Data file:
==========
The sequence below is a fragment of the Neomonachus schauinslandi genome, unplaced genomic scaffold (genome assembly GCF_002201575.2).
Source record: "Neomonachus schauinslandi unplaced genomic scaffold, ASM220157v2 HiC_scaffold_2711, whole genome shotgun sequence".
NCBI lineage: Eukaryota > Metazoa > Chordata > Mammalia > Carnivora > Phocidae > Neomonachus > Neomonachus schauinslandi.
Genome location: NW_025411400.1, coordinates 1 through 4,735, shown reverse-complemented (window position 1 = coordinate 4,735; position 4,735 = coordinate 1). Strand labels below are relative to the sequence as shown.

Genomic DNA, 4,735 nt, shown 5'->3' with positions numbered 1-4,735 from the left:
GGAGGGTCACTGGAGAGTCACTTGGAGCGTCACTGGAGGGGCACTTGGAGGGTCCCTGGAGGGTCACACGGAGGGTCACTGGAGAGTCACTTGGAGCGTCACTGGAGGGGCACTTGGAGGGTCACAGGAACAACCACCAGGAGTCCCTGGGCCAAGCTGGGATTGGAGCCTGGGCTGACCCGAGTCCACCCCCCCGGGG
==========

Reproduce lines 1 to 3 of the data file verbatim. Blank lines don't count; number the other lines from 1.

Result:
The sequence below is a fragment of the Neomonachus schauinslandi genome, unplaced genomic scaffold (genome assembly GCF_002201575.2).
Source record: "Neomonachus schauinslandi unplaced genomic scaffold, ASM220157v2 HiC_scaffold_2711, whole genome shotgun sequence".
NCBI lineage: Eukaryota > Metazoa > Chordata > Mammalia > Carnivora > Phocidae > Neomonachus > Neomonachus schauinslandi.